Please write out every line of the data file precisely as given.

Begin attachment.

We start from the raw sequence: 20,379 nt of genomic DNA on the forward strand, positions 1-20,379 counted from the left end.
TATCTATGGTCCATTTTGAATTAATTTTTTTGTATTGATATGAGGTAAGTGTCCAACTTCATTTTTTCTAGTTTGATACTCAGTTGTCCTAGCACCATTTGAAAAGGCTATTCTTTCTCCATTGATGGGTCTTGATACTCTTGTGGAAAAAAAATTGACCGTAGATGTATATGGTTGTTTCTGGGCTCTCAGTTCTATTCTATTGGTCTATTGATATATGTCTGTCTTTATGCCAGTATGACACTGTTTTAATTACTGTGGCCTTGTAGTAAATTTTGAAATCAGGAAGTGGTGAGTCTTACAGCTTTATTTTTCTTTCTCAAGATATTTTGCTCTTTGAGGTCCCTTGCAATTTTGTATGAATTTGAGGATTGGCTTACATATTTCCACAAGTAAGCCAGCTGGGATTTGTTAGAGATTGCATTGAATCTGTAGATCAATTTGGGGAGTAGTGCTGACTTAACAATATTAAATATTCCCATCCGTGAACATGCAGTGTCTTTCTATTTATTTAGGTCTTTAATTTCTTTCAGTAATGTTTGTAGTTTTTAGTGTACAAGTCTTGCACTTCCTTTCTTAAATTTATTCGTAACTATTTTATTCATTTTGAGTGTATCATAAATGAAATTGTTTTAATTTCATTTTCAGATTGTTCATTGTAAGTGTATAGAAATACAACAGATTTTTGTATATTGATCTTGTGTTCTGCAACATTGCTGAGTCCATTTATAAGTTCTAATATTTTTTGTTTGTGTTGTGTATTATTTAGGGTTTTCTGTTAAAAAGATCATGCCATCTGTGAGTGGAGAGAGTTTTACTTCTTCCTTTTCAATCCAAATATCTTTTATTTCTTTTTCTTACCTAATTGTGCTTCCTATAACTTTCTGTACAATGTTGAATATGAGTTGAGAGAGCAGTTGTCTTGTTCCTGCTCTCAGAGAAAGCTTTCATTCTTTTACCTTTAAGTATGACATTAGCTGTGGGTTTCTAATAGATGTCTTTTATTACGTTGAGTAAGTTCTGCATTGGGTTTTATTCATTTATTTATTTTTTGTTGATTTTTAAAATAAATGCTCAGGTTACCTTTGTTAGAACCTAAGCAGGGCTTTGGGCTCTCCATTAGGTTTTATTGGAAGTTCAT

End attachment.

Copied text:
We start from the raw sequence: 20,379 nt of genomic DNA on the forward strand, positions 1-20,379 counted from the left end.
TATCTATGGTCCATTTTGAATTAATTTTTTTGTATTGATATGAGGTAAGTGTCCAACTTCATTTTTTCTAGTTTGATACTCAGTTGTCCTAGCACCATTTGAAAAGGCTATTCTTTCTCCATTGATGGGTCTTGATACTCTTGTGGAAAAAAAATTGACCGTAGATGTATATGGTTGTTTCTGGGCTCTCAGTTCTATTCTATTGGTCTATTGATATATGTCTGTCTTTATGCCAGTATGACACTGTTTTAATTACTGTGGCCTTGTAGTAAATTTTGAAATCAGGAAGTGGTGAGTCTTACAGCTTTATTTTTCTTTCTCAAGATATTTTGCTCTTTGAGGTCCCTTGCAATTTTGTATGAATTTGAGGATTGGCTTACATATTTCCACAAGTAAGCCAGCTGGGATTTGTTAGAGATTGCATTGAATCTGTAGATCAATTTGGGGAGTAGTGCTGACTTAACAATATTAAATATTCCCATCCGTGAACATGCAGTGTCTTTCTATTTATTTAGGTCTTTAATTTCTTTCAGTAATGTTTGTAGTTTTTAGTGTACAAGTCTTGCACTTCCTTTCTTAAATTTATTCGTAACTATTTTATTCATTTTGAGTGTATCATAAATGAAATTGTTTTAATTTCATTTTCAGATTGTTCATTGTAAGTGTATAGAAATACAACAGATTTTTGTATATTGATCTTGTGTTCTGCAACATTGCTGAGTCCATTTATAAGTTCTAATATTTTTTGTTTGTGTTGTGTATTATTTAGGGTTTTCTGTTAAAAAGATCATGCCATCTGTGAGTGGAGAGAGTTTTACTTCTTCCTTTTCAATCCAAATATCTTTTATTTCTTTTTCTTACCTAATTGTGCTTCCTATAACTTTCTGTACAATGTTGAATATGAGTTGAGAGAGCAGTTGTCTTGTTCCTGCTCTCAGAGAAAGCTTTCATTCTTTTACCTTTAAGTATGACATTAGCTGTGGGTTTCTAATAGATGTCTTTTATTACGTTGAGTAAGTTCTGCATTGGGTTTTATTCATTTATTTATTTTTTGTTGATTTTTAAAATAAATGCTCAGGTTACCTTTGTTAGAACCTAAGCAGGGCTTTGGGCTCTCCATTAGGTTTTATTGGAAGTTCAT